In its third trip to the NCAA Division II regional tournament, TWU had a Lone Star Conference rival standing between it and the semifinals, and Angelo State defeated the Pioneers for the third time in four meetings this season with a 25-13, 25-18, 25-15 sweep Thursday in Canyon.
The second-seeded Rambelles (24-9) jumped on the seventh-seeded Pioneers out of the gate, with TWU committing several errors that helped Angelo State claim a 7-0 advantage in the first set. The Pioneers’ offensive efficiency suffered greatly in the first set to the tune of a minus-.125 hitting percentage, compared with the Bells’ match-high .355 hitting percentage.
“Overall we didn’t have a good match,” TWU coach Shelly Barberee said. “From the very first point, they [the Rambelles] were playing very relaxed. They knew everything we were going to do. We tensed up and we couldn’t get back in our rhythm.
“The [TWU] seniors wanted to have a good game because they didn’t want to go out on a game we know we could have won. Some of them didn’t have good games. From the first point to the last, we didn’t have our game.”
TWU (22-11) started the second set off on a better note, taking a 7-2 lead. With the score 11-7 TWU, the Rambelles strung together a 12-1 run that gave them a set-high seven-point advantage at 20-13. TWU rallied back to within 21-18, but the Belles closed on a 4-0 run.
“It’s one of the worst attacking matches that we’ve had in a while,” Barberee said. “We were kind of sluggish on our feet, and that’s why we weren’t getting blocks. We weren’t passing it over and we weren’t moving it around really well. We tried to come back and then we would make another error. I hate that it ended that way for the seniors after such a successful season.”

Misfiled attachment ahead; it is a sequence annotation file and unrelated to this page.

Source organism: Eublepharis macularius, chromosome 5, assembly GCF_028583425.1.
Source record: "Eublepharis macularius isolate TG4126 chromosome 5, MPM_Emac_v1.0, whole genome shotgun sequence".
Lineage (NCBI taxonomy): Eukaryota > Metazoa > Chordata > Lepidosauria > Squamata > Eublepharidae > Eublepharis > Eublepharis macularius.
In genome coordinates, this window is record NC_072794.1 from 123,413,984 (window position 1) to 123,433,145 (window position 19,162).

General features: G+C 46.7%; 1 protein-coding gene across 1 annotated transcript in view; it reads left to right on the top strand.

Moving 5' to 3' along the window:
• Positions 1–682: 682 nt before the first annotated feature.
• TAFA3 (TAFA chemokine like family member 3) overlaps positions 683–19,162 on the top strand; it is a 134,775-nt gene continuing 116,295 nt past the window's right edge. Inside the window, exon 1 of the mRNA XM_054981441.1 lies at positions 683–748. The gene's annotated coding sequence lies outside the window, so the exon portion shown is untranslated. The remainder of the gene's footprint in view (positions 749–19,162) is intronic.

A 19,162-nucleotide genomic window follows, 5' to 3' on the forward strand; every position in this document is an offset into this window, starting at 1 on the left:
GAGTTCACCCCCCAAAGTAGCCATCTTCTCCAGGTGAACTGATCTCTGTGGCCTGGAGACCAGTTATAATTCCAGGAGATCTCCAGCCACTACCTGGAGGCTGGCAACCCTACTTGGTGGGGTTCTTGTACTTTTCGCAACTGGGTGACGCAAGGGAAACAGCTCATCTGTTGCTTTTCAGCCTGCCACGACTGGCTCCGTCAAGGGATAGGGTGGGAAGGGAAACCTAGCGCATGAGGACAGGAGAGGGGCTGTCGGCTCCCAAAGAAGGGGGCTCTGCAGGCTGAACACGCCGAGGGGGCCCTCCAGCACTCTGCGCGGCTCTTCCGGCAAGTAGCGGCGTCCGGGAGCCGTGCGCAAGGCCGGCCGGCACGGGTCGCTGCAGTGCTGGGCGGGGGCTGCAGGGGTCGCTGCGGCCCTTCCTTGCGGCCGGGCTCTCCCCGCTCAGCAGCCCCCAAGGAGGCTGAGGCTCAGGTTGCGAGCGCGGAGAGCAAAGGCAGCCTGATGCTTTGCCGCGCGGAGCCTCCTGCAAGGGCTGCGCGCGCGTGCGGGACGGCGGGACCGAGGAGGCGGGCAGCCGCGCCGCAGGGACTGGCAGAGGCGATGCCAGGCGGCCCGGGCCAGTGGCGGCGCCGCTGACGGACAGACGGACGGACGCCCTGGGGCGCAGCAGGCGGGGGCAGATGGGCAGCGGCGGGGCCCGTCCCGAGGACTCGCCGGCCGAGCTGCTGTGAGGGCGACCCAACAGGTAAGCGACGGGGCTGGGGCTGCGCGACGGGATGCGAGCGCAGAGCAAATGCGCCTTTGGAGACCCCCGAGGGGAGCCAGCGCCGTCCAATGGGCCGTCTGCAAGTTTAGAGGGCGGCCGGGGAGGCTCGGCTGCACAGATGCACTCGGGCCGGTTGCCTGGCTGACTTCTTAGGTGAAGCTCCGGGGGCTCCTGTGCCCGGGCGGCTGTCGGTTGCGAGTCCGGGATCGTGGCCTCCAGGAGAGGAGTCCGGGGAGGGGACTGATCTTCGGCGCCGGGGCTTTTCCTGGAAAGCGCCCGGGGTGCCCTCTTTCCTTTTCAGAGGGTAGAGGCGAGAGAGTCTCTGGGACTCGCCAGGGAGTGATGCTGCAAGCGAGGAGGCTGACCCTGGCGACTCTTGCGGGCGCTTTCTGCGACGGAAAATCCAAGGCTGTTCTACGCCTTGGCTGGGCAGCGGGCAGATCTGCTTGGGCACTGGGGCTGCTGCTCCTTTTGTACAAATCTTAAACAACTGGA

With TWU on the brink of elimination, it played the third set tightly to a 12-all tie, but the Rambelles stung the Pioneers with a backbreaking 6-0 run that helped Angelo State close out the match and advance to the regional semifinals.
One of the top blocking teams in the nation, TWU struggled to show its normal blocking prowess and managed just five blocks compared with the Belles’ nine, something Barberee chalked up to Pioneer errors.
“We had a lot of errors and we beat ourselves in some aspects of the game — not only offensively, but on the blocks,” Barberee said. “Every time they [the Rambelles] would hit it, it would go off our hands and out of bounds. Volleyball is a game of who makes less errors.”
PATRICK HAYSLIP can be reached at 940-566-6873 and via Twitter at @PatrickHayslip.